I discovered veggie burgers in London, strangely enough. The residence manager of my flat (who also happened to be a mother-like figure to all 28 of us on the study abroad trip) was a pescetarian but also a big foodie and therefore a powerhouse of knowledge for anyone looking for vegetarian, vegan, and all-around good, organic cuisine. She helped me discover Planet Organic, Food For Thought, Hummus Brothers and, most notably, Mildred’s, a hole-in-the-wall, vegetarian café and restaurant that just so happened to have the best vegetarian burgers and sweet potato fries in the planet. These veggie burgers are by no means a comparison to the flimsy, rubbery things in the frozen food section (do people really eat those?). I would assimilate them to a sturdier version of falafel, a swelling patty of mashed beans and whatever fresh vegetables they had that day (a certain zucchini, sweet corn, olive, and herb version was my favorite). They were served on a seeded bun with arugula and alongside crispy yet tender sweet potato fries and a basil yogurt dipping sauce.
Now I was, and still am, a meat-eater but have made an earnest effort to go meatless a couple days a week in the past 3 years or so. So back in the U.S., I desperately searched for a comparable replacement of my meatless burger only to be met with unfortunate realization. Almost all vegetarian substitutes of commonly meat-containing foods have soy as a prominent ingredient. This is a problem and has been since the first time I ate tofu and ended up with fat swollen lips and an uncomfortably prickling and itching scalp and neck. Soy products and I do not get along (except soy sauce, which for some reason gives a much reduced allergic reaction) so I have since avoided the likes of all veggie burgers in the fear of the hidden evil ingredient.
That is, until I discovered Luna Burgers.
I saw them in the freezer section of a local food co-op, a neat little package of 2 patties in a rustic brown cardboard box. I was dubious when I went to look at the ingredients, expecting the worst. But wait! Was I reading correctly? No soy?! It was just a simple, no-fuss list of basic ingredients: beans, grains, vegetables, and herbs/seasoning. And to make a long story short, the Luna Burgers came home with me. I cooked them up in a frying pan and met the same flavorful, herbaceous, and creamy yet crispy, burger-sensation as I did at Mildred’s. I found myself in veggie burger heaven, so much so that I came up with the brilliant idea of making the exact same thing myself at home. Why does it always come to this – why can’t I just buy already made things like everyone else? But I must say, it was entirely worth it.
Loosely following the ingredients list on the back of the Luna Burger package and guestimating on ingredient amounts, things somehow turned out just right the first time, resulting in 4 patties just over a quarter-pound each. They even looked like beef, tinted red from grated beets. I put the patties in the freezer for future use but you could certainly cook them right away. Just heat a small splash of olive oil in a pan and cook both sides until browned and crisp. I like them on an English muffin with spinach, cucumbers, goat cheese, and sea salt and fresh cracked pepper but the toppings are entirely up to you. Regardless of add-ons, these burgers are crazy good, so I call them Loony Burgers, the soy free, meat free, ridiculously amazing burger.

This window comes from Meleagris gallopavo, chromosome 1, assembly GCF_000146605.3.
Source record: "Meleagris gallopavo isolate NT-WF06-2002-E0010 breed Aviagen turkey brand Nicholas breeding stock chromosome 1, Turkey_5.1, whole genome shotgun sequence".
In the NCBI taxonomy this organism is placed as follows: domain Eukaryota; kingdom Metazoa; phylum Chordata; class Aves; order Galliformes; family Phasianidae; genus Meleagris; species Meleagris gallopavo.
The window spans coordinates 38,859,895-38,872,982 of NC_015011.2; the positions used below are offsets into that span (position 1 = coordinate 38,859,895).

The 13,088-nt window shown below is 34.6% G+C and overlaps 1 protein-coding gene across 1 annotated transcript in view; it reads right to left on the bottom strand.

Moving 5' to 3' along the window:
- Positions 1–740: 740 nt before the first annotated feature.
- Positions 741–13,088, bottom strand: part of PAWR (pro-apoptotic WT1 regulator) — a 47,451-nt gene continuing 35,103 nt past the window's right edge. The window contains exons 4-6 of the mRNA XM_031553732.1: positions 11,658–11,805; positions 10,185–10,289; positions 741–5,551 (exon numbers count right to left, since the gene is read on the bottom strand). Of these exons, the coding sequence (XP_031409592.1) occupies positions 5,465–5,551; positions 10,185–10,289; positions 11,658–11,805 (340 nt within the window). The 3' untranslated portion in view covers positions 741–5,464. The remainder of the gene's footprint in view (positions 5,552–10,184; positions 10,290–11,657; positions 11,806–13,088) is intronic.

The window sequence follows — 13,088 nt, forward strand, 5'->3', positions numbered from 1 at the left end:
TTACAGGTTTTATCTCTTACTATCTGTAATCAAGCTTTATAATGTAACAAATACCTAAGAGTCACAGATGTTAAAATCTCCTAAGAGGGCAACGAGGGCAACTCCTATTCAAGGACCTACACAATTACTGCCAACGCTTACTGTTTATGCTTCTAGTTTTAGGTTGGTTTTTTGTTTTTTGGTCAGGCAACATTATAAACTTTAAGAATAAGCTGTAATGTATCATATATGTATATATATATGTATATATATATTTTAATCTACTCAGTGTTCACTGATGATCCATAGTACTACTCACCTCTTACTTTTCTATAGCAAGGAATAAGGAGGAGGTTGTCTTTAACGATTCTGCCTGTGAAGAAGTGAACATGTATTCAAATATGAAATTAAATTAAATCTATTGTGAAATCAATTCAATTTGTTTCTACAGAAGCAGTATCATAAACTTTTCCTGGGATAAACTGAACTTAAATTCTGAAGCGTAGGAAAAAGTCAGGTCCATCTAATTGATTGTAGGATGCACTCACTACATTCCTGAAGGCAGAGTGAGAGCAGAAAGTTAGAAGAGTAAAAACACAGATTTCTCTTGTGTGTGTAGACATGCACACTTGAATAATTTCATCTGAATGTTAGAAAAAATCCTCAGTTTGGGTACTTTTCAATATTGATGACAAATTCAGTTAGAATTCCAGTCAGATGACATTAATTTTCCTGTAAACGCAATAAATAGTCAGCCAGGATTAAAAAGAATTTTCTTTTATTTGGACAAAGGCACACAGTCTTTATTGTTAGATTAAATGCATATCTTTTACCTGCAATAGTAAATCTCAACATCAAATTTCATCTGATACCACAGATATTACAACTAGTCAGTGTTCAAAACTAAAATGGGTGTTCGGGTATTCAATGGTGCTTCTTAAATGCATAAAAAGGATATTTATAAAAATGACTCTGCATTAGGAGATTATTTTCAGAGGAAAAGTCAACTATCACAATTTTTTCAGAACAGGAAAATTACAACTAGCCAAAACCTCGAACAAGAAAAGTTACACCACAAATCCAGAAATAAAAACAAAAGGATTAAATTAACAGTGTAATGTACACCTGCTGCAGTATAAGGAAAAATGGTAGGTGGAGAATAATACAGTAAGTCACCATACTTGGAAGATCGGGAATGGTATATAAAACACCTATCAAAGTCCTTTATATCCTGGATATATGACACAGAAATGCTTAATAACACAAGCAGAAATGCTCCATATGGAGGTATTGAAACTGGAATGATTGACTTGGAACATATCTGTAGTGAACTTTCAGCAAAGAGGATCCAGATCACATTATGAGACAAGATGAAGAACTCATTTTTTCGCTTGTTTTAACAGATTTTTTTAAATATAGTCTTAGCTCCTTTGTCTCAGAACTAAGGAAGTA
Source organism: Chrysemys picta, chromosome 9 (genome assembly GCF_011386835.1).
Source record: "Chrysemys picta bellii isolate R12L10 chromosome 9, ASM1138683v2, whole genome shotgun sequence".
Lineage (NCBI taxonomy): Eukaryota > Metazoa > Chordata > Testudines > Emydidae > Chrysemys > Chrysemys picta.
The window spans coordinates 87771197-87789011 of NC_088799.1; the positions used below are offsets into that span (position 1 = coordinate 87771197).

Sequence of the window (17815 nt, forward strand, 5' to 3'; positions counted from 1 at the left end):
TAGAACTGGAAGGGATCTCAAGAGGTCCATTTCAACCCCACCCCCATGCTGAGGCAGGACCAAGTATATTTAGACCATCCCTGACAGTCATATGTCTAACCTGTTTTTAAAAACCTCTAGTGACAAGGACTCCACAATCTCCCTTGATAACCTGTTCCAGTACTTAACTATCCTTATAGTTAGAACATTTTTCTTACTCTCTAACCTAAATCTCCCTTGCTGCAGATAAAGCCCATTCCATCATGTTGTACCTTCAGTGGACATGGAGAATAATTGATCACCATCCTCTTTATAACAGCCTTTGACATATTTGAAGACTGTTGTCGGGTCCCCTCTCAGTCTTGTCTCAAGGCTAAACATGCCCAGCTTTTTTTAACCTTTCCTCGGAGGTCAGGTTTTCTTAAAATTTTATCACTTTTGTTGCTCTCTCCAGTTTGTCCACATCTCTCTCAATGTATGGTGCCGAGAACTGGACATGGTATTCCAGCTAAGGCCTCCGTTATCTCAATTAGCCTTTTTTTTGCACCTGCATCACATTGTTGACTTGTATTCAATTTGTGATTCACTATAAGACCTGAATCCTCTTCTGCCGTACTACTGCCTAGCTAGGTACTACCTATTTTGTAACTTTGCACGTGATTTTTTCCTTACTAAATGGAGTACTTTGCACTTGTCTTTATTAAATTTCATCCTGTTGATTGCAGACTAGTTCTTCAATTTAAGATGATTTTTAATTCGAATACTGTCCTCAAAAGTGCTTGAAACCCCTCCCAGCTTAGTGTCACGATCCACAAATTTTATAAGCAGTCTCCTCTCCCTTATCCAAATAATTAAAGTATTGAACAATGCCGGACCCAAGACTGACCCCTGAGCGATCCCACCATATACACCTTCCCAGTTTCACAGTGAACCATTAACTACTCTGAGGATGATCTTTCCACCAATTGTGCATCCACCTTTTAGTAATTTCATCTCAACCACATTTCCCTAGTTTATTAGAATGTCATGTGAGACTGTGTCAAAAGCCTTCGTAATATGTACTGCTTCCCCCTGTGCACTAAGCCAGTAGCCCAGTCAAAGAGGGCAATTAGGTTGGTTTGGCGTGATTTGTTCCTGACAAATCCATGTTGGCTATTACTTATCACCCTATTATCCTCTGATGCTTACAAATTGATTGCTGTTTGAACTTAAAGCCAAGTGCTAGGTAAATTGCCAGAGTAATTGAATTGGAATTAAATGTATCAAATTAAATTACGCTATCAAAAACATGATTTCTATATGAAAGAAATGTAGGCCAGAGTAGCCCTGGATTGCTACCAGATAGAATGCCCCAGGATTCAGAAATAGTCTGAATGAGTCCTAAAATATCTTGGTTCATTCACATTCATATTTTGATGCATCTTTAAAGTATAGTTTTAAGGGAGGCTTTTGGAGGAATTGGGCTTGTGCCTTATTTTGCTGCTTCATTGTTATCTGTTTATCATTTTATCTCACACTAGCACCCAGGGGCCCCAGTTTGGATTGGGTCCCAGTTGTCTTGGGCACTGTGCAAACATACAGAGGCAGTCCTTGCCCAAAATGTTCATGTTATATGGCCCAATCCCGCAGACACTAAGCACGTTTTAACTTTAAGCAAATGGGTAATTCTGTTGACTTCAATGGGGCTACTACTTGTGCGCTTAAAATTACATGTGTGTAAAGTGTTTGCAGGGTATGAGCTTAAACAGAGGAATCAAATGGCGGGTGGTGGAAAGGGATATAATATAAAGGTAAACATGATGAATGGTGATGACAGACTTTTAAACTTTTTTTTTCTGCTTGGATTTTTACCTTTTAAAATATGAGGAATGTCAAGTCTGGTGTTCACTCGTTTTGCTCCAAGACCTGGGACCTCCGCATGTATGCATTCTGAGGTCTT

makes 4 or 5 burgers
½ onion, finely chopped
1 medium carrot, peeled and shredded
½ medium beet, peeled and shredded
the leaves from 3 pieces of kale, cut into small ribbons
1 can of black beans, drained and rinsed
1¼ cup cooked barley or other grain, cooked according to package instructions (lentils would make a good substitute for a gluten-free version)
½ cup rolled oats
¼ cup blueberries
½ Tbs. molasses
1 tsp. apple cider vinegar
½ Tbs. tahini
½ tsp. cumin
¼ tsp. finely chopped rosemary
salt and pepper, to taste
1 egg (optional)
In a frying pan over medium heat, sauté the onion in olive oil for 5 minutes until soft. Add the carrots, beets, kale, and a good pinch of salt and sauté for an additional minute. Set aside to cool slightly.
In a large mixing bowl, combine the beans, cooked barley, and oats and use a potato masher to mash everything together until it becomes a sturdy paste. Don’t worry about getting things perfectly smooth. Some remaining whole beans or big chunks will be just fine. Mash in the blueberries until incorporated. Add the cooled, cooked vegetables, the molasses, vinegar, tahini, cumin, rosemary, another good pinch of salt, and some pepper, and use a wooden spoon of a large fork to combine everything together. Taste and add more salt or other seasoning if needed. At this point you can add in a beaten egg (it will help to hold things together) but is not necessary if you want to keep the burgers vegan.
Refrigerate the mixture for 30 minutes. Once cool and firm, divide the mixture into 4 or 5 patties (a kitchen scale works well here to keep them the same size). You can either cook them right away or set them on a parchment lined baking sheet and place them in the freezer. Once frozen, pack the patties into a freezer safe container with a piece of parchment between each patty so they don’t stick. To cook, defrost overnight in the refrigerator or, if you are impatient like me, in the defrost setting of the microwave, and pan-fry in a bit of olive oil until hot and crisp. Assemble on a bun or English muffin with toppings of your choice.